Journal entry, written on a bus in The Yemen, aged 23 © Greg Cummings
Thurs Nov 7 ‘85
About an hour outside Sa'na, the earth suddenly falls away and plunges some five thousand feet into a sandstone valley. It makes for pretty precarious driving but, with a grooving Yemeni tune rolling round the bus, I feel quite comfortable. I've just noticed the rocks are green, not from moss or anything like that, just green. The weather is cold but the air, chocked with dust, and random twisters dance between the hills.
Entire towns are perched precariously atop towering rock promontories, two to three thousand feet above the saddle, leading one to wonder how the fuck the inhabitants of these eyries manage to say a neighbourly 'Good morning' to each other.
The bus was stopped just outside Sa'na at a military road block, and a young soldier carrying an AK-47 came aboard and scrutinised the faces of the bus passengers, presumably looking for subversives. He took one look at me and demanded, “Pazzpord.” I trusted my papers were all in order.
Climbing up the other side of the valley now, where the rocks are blue and the clouds roll between the sun and jagged peaks of the southern rift.
I want to escape into these mountains and wail a despondent solo, live in a clay tower with a veiled wife and goats, read the Quran every day and soar with the hawks, learn to play the harooz and weave silk with hennaed hands. Only then will I be able to write home and tell mother everything's just fine.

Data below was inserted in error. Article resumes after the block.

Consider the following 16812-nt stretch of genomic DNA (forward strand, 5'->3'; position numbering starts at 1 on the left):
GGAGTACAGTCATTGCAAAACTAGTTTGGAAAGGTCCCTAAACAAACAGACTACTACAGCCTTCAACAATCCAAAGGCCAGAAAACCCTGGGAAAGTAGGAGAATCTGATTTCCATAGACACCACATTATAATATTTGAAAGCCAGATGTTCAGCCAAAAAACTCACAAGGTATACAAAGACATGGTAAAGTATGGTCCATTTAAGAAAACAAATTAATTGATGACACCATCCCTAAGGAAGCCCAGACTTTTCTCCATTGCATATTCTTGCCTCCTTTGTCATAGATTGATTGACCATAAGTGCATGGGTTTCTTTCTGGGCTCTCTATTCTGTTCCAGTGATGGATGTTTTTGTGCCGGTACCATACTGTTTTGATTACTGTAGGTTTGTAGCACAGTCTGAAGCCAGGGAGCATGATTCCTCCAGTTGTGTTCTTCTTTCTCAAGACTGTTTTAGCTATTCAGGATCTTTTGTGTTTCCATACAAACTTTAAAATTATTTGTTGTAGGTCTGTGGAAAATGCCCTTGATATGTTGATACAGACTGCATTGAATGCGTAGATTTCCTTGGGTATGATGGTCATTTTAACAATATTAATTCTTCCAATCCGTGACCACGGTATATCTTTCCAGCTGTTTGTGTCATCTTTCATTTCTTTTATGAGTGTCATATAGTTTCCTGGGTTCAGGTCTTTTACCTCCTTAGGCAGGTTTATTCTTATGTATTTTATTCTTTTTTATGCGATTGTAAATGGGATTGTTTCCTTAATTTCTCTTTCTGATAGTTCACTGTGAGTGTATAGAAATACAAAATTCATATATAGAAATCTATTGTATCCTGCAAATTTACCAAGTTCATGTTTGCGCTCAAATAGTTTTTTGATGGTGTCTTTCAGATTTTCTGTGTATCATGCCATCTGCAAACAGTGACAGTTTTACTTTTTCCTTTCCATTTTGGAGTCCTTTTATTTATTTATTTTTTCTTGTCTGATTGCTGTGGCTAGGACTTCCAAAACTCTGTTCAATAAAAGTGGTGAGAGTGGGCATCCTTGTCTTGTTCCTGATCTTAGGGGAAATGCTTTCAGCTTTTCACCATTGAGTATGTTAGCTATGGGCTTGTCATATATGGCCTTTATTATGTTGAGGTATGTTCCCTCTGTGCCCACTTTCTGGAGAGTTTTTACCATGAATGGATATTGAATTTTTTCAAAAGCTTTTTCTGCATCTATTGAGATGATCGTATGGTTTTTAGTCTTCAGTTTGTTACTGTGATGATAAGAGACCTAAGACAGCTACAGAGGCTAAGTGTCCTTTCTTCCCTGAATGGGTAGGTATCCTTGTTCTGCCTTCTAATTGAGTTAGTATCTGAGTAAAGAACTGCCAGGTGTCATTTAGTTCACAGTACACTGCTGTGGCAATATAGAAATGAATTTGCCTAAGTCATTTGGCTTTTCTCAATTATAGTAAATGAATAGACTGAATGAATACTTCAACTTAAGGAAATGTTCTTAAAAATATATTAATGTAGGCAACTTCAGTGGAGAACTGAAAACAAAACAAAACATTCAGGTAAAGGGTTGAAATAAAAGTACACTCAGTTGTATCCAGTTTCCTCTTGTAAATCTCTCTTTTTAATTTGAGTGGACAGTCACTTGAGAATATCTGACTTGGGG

Down we wind, through a maze of jagged hills and passes, where more tropical vegetation clings to the river banks we cross. It’s certainly warmer and more humid in the valley below, and I see more women without veils, some quite beautiful. We’re still a ways from the sea, zigzagging our way up and down foothills. The boulders appear carbon-based and ready to issue wisdom. Their smooth wispy shapes evoke wild impression, a sense of madness in the geology.
We’re on the coastal flats now, where a thick haze of dust hangs over miles and miles of farmland, so thick the setting sun disappears behind it. For all I know in this murk, we could be nowhere, trapped on a doom-bound bus that's hurtling its way through desolate uncertainty towards the edge of the earth. No more farmlands, it’s now only desert. We're headed for world’s end. Hang on, there’s a town up ahead. Could it be - yes it is. Hodeida-by-the-Sea. I get it, what seemed a desert was really the world’s widest beach!
Alas, the Red Sea! The balmy, balmy Red Sea!